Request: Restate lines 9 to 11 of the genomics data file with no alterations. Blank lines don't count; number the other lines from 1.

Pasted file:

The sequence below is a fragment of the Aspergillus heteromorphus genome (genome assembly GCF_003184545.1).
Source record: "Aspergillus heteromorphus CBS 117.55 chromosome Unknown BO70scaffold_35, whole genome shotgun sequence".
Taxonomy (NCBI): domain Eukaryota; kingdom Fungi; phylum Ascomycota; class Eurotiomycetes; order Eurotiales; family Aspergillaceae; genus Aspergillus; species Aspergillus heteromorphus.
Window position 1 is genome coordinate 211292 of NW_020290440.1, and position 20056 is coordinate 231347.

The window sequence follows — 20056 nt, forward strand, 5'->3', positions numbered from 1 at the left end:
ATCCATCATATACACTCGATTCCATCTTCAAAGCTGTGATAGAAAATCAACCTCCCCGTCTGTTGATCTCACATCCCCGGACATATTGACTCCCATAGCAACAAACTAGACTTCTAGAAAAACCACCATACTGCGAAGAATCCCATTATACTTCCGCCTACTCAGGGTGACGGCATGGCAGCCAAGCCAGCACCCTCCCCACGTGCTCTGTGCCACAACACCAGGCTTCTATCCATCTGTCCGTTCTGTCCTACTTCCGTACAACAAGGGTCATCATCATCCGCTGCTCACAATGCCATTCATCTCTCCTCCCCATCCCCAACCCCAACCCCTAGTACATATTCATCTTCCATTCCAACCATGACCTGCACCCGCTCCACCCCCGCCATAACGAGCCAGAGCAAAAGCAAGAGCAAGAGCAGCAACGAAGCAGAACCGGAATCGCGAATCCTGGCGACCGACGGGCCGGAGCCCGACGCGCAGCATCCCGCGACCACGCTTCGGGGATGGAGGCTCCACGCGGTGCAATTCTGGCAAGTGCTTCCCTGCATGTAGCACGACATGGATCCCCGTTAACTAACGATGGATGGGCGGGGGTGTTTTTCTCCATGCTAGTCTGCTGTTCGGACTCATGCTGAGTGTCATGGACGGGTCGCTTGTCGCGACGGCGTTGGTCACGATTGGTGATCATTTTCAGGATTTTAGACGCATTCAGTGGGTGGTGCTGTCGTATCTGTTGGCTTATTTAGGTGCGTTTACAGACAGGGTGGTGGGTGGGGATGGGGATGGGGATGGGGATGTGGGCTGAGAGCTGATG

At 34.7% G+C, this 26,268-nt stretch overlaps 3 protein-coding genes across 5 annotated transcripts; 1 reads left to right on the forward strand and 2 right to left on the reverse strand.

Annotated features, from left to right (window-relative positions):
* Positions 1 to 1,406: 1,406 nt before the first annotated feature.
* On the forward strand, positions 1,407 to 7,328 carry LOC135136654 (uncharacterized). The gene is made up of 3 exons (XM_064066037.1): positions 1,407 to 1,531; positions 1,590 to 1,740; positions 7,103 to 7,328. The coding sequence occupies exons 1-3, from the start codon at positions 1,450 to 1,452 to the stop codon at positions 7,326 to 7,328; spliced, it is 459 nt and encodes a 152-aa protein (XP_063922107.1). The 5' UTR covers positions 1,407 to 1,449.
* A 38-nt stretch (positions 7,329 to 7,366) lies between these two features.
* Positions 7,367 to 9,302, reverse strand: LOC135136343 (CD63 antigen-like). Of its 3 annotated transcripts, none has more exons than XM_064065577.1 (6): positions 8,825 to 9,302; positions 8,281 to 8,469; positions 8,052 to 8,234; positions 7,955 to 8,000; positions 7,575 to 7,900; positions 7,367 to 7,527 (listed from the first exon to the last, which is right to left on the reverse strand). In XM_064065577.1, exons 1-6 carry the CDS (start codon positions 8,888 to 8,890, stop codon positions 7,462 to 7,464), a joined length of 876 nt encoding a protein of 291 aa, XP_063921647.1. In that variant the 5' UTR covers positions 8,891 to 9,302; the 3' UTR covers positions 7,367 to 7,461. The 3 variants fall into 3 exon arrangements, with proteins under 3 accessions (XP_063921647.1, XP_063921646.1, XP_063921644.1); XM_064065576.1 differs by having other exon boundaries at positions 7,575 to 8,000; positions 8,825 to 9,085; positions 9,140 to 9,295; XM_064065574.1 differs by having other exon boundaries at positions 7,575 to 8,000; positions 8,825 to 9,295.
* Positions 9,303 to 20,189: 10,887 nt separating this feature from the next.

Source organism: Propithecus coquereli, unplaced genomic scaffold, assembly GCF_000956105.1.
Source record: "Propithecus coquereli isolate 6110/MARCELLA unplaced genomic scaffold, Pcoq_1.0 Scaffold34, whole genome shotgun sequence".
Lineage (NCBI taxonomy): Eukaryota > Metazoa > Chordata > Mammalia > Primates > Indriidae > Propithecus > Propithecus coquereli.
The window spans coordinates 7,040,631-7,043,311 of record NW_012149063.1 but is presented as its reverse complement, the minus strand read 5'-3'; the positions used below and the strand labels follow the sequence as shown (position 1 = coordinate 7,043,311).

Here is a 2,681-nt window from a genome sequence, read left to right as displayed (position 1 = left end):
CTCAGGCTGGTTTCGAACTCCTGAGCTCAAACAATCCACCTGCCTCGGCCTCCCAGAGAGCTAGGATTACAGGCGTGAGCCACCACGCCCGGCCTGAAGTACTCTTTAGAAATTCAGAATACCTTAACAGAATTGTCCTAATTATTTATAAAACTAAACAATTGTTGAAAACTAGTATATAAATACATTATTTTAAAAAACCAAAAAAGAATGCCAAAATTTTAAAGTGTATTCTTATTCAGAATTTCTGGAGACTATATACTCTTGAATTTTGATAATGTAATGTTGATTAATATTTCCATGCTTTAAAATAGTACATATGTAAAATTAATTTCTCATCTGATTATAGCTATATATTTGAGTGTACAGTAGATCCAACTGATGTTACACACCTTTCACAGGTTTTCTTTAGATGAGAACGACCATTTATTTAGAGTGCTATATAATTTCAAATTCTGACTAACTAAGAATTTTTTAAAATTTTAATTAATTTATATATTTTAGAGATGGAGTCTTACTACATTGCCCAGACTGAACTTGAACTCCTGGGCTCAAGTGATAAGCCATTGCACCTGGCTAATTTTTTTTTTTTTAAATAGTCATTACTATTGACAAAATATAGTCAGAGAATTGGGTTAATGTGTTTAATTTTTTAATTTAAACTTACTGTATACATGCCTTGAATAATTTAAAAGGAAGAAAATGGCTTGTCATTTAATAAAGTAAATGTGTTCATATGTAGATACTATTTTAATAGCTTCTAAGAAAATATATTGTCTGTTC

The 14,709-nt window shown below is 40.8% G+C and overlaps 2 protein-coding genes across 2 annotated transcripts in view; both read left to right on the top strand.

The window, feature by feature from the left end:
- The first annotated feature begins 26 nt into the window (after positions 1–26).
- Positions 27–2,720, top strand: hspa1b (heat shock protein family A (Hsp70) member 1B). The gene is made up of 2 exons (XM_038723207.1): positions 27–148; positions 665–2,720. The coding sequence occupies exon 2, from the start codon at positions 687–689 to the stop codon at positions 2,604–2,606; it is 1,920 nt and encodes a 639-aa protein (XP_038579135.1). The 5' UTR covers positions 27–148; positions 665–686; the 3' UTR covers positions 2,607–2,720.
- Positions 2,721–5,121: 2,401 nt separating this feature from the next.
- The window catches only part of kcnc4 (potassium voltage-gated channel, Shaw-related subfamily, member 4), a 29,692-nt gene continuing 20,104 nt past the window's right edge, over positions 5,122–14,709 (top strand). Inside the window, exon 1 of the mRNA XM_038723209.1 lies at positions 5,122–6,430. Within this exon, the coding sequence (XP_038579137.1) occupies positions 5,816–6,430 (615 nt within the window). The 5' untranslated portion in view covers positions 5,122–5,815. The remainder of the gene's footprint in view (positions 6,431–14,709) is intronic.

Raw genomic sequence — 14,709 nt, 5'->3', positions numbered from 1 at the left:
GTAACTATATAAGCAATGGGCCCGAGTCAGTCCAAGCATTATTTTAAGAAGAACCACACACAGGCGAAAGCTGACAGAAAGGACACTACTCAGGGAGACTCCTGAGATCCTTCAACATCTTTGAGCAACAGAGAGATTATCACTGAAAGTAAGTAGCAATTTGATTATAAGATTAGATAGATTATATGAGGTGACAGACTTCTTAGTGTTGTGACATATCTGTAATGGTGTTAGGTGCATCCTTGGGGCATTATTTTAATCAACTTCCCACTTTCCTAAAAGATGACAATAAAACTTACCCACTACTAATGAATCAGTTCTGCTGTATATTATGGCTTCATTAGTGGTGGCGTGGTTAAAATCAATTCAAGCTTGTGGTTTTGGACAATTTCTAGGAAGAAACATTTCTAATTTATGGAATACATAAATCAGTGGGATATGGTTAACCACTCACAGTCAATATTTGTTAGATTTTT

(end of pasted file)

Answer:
* Positions 1 to 1,406: 1,406 nt before the first annotated feature.
* On the forward strand, positions 1,407 to 7,328 carry LOC135136654 (uncharacterized). The gene is made up of 3 exons (XM_064066037.1): positions 1,407 to 1,531; positions 1,590 to 1,740; positions 7,103 to 7,328. The coding sequence occupies exons 1-3, from the start codon at positions 1,450 to 1,452 to the stop codon at positions 7,326 to 7,328; spliced, it is 459 nt and encodes a 152-aa protein (XP_063922107.1). The 5' UTR covers positions 1,407 to 1,449.
* A 38-nt stretch (positions 7,329 to 7,366) lies between these two features.